Cat scratches Illinois
Caterpillar Inc. will not be building its new North American plant anywhere in the state of Illinois, officials with the company told local leaders Tuesday, with part of the reason being continued concerns about the business climate in the state.
The company will instead focus on a location closer to its division headquarters in Cary, N.C., Peoria County officials were told in an email sent to them shortly after the close of business and later obtained by the Journal Star. The plant stood to bring with it from
Japan roughly 1,000 jobs manufacturing track-type tractors and mini hydraulic excavators.
Peoria County had submitted a regional proposal for the facility at the end of last year, and the Galesburg area also had a proposal on the table for the manufacturer. Peoria’s proposal reportedly included economic incentives as well as a promise of a legislative effort to establish a tax increment financing district to benefit the company.
At its core, Caterpillar’s decision reflects some concerns its officials had previously expressed about the economic condition of the Land of Lincoln.
“Please understand that even if your community had the right logistics for this project, Caterpillar’s previously documented concerns about the business climate and overall fiscal health of the state of Illinois still would have made it unpractical for us to select your community for this project,” the letter reads in part. “Caterpillar intends to continue calling for long-term changes in Illinois and to offer help to the state as it works toward real and fundamental reforms that will position communities like yours to compete for future projects.”
Peoria County Administrator Lori Curtis Luther, County Board Chairman Tom O’Neill and Galesburg Mayor Sal Garza could not be reached for comment Tuesday evening.
Some members of the Peoria County Board remained optimistic that the government had acquitted itself well in its proposal.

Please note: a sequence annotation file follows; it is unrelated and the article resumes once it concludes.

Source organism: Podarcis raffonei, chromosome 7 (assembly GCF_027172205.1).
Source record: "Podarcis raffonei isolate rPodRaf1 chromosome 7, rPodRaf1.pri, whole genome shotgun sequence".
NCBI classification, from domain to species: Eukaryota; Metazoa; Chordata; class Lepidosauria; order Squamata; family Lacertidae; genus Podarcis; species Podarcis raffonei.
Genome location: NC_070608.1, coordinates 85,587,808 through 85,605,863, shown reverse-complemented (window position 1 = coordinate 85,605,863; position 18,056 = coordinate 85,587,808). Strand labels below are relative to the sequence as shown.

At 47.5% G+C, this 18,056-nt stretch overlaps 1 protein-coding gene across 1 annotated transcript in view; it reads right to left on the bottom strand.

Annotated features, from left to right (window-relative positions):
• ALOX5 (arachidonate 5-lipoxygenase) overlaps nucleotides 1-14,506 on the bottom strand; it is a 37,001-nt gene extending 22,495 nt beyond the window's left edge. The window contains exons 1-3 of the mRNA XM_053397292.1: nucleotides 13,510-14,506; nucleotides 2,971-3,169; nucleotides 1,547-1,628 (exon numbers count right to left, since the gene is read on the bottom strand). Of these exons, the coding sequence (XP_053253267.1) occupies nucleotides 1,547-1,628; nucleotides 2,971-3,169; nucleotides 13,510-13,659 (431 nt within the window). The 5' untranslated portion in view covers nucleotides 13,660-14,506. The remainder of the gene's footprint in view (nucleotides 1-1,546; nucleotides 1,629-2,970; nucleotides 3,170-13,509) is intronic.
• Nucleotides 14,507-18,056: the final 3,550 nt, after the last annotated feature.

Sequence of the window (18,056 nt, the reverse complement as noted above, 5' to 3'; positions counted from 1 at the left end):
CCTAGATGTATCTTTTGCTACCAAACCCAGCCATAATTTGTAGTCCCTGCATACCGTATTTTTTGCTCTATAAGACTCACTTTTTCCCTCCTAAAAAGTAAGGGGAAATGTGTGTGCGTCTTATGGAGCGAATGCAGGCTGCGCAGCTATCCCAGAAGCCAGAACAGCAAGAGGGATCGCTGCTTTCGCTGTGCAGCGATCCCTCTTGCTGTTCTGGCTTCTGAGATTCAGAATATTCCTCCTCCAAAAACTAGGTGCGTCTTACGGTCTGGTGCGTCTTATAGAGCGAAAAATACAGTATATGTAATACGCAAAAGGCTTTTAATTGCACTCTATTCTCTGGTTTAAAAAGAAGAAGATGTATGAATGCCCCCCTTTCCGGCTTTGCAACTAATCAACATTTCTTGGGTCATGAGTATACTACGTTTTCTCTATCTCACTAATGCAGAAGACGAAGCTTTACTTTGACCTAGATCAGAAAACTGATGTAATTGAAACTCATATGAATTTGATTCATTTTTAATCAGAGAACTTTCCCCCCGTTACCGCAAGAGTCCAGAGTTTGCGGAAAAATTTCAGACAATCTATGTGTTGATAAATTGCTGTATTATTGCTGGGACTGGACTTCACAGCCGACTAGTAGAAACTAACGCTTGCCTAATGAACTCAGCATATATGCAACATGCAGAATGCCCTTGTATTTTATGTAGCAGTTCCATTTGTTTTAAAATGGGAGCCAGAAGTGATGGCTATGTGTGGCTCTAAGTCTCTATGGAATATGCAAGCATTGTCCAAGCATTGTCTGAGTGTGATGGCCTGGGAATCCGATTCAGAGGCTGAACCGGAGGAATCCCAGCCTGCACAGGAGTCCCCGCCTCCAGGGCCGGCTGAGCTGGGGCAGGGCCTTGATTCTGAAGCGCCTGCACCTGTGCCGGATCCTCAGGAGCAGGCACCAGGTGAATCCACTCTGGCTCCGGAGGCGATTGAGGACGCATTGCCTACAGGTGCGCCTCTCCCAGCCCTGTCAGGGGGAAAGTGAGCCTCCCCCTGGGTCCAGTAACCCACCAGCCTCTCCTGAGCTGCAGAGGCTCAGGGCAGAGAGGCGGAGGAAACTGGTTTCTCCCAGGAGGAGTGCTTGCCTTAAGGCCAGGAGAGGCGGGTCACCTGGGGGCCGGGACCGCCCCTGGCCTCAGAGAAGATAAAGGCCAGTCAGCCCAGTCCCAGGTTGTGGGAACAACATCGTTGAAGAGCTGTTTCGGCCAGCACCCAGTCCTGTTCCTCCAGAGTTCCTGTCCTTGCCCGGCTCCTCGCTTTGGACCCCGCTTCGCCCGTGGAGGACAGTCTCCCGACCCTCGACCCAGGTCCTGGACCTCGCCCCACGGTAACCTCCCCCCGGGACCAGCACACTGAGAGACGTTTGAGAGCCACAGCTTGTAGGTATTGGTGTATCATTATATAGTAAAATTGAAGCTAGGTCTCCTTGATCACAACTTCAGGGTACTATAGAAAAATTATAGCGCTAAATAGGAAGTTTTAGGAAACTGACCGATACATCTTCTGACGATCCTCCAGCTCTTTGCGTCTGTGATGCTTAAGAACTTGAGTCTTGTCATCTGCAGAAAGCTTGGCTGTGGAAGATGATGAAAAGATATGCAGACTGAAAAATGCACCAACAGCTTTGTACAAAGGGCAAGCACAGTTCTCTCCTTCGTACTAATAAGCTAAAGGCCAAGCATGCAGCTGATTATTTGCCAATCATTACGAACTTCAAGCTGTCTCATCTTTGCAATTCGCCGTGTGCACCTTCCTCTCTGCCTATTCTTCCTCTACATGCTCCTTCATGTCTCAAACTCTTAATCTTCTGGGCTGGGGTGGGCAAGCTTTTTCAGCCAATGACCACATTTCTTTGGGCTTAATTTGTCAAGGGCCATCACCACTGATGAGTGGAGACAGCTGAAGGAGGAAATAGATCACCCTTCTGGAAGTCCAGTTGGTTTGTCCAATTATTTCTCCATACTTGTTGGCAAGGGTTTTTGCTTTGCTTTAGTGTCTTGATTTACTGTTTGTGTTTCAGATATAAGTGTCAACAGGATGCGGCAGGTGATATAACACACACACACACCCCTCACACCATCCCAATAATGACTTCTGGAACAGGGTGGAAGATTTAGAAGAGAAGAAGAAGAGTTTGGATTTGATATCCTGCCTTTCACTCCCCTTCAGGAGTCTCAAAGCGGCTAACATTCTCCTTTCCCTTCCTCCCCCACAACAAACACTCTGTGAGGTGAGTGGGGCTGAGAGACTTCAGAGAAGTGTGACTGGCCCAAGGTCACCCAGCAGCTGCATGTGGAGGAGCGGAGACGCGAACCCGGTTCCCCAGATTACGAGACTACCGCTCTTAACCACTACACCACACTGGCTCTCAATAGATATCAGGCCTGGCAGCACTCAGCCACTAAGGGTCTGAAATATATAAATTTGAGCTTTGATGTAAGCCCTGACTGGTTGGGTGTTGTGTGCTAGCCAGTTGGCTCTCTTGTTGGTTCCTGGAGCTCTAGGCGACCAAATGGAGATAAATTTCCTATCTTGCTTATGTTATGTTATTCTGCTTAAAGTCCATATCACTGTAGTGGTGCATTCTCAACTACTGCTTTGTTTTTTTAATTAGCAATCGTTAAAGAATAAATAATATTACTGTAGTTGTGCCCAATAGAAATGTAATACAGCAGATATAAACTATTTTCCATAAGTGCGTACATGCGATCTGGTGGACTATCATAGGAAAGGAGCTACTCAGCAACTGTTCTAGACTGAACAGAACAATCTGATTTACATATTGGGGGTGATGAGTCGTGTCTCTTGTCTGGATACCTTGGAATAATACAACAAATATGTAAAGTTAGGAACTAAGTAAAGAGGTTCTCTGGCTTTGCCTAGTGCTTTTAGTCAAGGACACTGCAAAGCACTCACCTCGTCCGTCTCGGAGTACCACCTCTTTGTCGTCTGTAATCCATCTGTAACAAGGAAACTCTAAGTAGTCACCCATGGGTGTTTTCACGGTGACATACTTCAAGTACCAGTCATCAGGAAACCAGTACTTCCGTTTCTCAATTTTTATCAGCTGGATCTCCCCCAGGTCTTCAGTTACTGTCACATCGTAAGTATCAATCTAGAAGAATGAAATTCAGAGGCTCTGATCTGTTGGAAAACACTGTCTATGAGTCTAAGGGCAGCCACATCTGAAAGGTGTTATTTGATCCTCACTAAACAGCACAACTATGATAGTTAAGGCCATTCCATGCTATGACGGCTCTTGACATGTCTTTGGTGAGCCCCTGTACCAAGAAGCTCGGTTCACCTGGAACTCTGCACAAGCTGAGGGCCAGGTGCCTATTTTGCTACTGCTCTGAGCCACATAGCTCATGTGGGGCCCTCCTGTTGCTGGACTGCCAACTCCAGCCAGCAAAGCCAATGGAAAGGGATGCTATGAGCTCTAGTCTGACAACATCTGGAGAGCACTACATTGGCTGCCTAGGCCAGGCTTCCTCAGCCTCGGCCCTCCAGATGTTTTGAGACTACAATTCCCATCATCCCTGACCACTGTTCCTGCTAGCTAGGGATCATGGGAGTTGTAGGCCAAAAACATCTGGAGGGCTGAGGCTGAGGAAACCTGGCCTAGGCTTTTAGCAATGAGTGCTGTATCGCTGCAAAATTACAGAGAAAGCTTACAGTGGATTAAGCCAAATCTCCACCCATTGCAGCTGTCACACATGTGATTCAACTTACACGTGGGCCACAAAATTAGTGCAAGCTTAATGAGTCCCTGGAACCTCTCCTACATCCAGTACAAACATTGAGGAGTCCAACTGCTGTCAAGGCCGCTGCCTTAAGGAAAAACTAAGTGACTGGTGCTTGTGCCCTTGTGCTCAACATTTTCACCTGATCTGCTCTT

“I am extremely proud of the county’s efforts,” board member Andrew Rand said. “Against all odds, we led the charge to do something bold and we came up short.”
Nevertheless, “Caterpillar’s remarks indicate to me that Illinois has much to do to be a future opportunity for any heavy manufacturing,” he said. “These jobs and their benefits mean a lot to anyone anywhere.”
Reading between the lines, though, Caterpillar remains bullish on central Illinois, County Board member Allen Mayer said.
“I think that we are well-positioned to be in contention for the next round of Caterpillar expansion — and there will be another round, I’m certain. … I think the fact that they are willing to make the investments they are over in East Peoria, I think the fact that they’re building on our riverfront with the Visitors Center shows they’re anchored here, that they really are betting on Illinois.”
Still, the rejection didn’t come as much of a surprise to state Rep. David Leitch, R-Peoria.
“I think Caterpillar has been very frustrated by the state’s inability to improve the business climate,” he said. “I still think that workers’ comp is a very serious issue for Caterpillar and others. I think there’s great concern about the financial situation within the state itself.
The precarious nature of the state’s finances and having the worst bond rating in the country and huge liabilities … have not been addressed.”
The decision to locate elsewhere — and the reasons for it — should serve as a wake-up call to the region and the state as a whole, Rand said.
“I think the lessons learned here shouldn’t read like recriminations but instead resonate like a call to action,” he said. “Perhaps someone in Springfield will take notice. It’s our job to make certain they do.
“You can’t move a mountain while wearing a pair of roller skates. The disadvantages Cat identifies in Illinois are all man-made. We have to make ourselves competitive. It won’t happen because of a wish.”
Company spokesman Jim Dugan said by email Tuesday evening that the company did not plan further comment. They had previously indicated a final decision would be made by April 1. Among the criteria the letter from Caterpillar identifies as going into that decision are “logistics, port access, labor markets, supplier base and governmental partnership opportunities.”
The interest in North Carolina — perhaps along the Brunswick-Columbus county line, according to a report by the WRAL radio station in the Tar Heel state — is being driven by port access, logistics and proximity to the company’s division headquarters in Cary, N.C., the company said.